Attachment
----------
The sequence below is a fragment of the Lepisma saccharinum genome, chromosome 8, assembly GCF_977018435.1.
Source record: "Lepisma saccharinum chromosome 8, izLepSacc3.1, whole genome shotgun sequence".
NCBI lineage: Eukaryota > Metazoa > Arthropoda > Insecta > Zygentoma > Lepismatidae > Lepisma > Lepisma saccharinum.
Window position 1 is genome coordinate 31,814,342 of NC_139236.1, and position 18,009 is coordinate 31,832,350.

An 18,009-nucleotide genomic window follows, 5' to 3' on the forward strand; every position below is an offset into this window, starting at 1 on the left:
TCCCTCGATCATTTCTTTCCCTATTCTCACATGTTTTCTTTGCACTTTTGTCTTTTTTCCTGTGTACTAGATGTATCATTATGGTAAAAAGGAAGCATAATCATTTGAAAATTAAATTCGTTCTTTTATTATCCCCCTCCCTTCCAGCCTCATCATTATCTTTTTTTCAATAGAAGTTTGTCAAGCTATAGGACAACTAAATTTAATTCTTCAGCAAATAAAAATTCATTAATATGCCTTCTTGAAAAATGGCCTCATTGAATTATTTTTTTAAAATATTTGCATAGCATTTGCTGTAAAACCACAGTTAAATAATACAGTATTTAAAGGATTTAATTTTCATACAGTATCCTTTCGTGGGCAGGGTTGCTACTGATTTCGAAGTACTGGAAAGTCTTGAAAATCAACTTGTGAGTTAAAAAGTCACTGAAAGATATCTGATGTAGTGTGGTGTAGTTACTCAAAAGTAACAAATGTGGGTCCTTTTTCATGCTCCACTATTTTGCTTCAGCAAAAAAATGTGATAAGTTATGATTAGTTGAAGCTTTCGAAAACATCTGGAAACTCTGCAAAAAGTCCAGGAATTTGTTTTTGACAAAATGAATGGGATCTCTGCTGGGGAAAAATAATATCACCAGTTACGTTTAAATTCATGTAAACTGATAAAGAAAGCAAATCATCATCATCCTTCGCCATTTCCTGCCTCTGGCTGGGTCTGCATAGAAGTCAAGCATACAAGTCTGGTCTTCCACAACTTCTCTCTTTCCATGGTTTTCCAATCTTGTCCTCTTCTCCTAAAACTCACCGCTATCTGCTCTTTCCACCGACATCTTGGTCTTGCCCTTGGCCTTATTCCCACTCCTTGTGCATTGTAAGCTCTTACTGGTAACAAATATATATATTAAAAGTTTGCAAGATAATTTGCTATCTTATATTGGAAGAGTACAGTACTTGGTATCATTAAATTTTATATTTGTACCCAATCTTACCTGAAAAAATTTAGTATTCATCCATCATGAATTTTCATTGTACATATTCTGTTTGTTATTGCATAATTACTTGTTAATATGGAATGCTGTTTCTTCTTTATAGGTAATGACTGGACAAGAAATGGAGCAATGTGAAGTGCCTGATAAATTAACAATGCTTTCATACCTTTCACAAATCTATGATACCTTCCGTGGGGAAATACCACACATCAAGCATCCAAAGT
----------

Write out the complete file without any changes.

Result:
The sequence below is a fragment of the Lepisma saccharinum genome, chromosome 8, assembly GCF_977018435.1.
Source record: "Lepisma saccharinum chromosome 8, izLepSacc3.1, whole genome shotgun sequence".
NCBI lineage: Eukaryota > Metazoa > Arthropoda > Insecta > Zygentoma > Lepismatidae > Lepisma > Lepisma saccharinum.
Window position 1 is genome coordinate 31,814,342 of NC_139236.1, and position 18,009 is coordinate 31,832,350.

An 18,009-nucleotide genomic window follows, 5' to 3' on the forward strand; every position below is an offset into this window, starting at 1 on the left:
TCCCTCGATCATTTCTTTCCCTATTCTCACATGTTTTCTTTGCACTTTTGTCTTTTTTCCTGTGTACTAGATGTATCATTATGGTAAAAAGGAAGCATAATCATTTGAAAATTAAATTCGTTCTTTTATTATCCCCCTCCCTTCCAGCCTCATCATTATCTTTTTTTCAATAGAAGTTTGTCAAGCTATAGGACAACTAAATTTAATTCTTCAGCAAATAAAAATTCATTAATATGCCTTCTTGAAAAATGGCCTCATTGAATTATTTTTTTAAAATATTTGCATAGCATTTGCTGTAAAACCACAGTTAAATAATACAGTATTTAAAGGATTTAATTTTCATACAGTATCCTTTCGTGGGCAGGGTTGCTACTGATTTCGAAGTACTGGAAAGTCTTGAAAATCAACTTGTGAGTTAAAAAGTCACTGAAAGATATCTGATGTAGTGTGGTGTAGTTACTCAAAAGTAACAAATGTGGGTCCTTTTTCATGCTCCACTATTTTGCTTCAGCAAAAAAATGTGATAAGTTATGATTAGTTGAAGCTTTCGAAAACATCTGGAAACTCTGCAAAAAGTCCAGGAATTTGTTTTTGACAAAATGAATGGGATCTCTGCTGGGGAAAAATAATATCACCAGTTACGTTTAAATTCATGTAAACTGATAAAGAAAGCAAATCATCATCATCCTTCGCCATTTCCTGCCTCTGGCTGGGTCTGCATAGAAGTCAAGCATACAAGTCTGGTCTTCCACAACTTCTCTCTTTCCATGGTTTTCCAATCTTGTCCTCTTCTCCTAAAACTCACCGCTATCTGCTCTTTCCACCGACATCTTGGTCTTGCCCTTGGCCTTATTCCCACTCCTTGTGCATTGTAAGCTCTTACTGGTAACAAATATATATATTAAAAGTTTGCAAGATAATTTGCTATCTTATATTGGAAGAGTACAGTACTTGGTATCATTAAATTTTATATTTGTACCCAATCTTACCTGAAAAAATTTAGTATTCATCCATCATGAATTTTCATTGTACATATTCTGTTTGTTATTGCATAATTACTTGTTAATATGGAATGCTGTTTCTTCTTTATAGGTAATGACTGGACAAGAAATGGAGCAATGTGAAGTGCCTGATAAATTAACAATGCTTTCATACCTTTCACAAATCTATGATACCTTCCGTGGGGAAATACCACACATCAAGCATCCAAAGT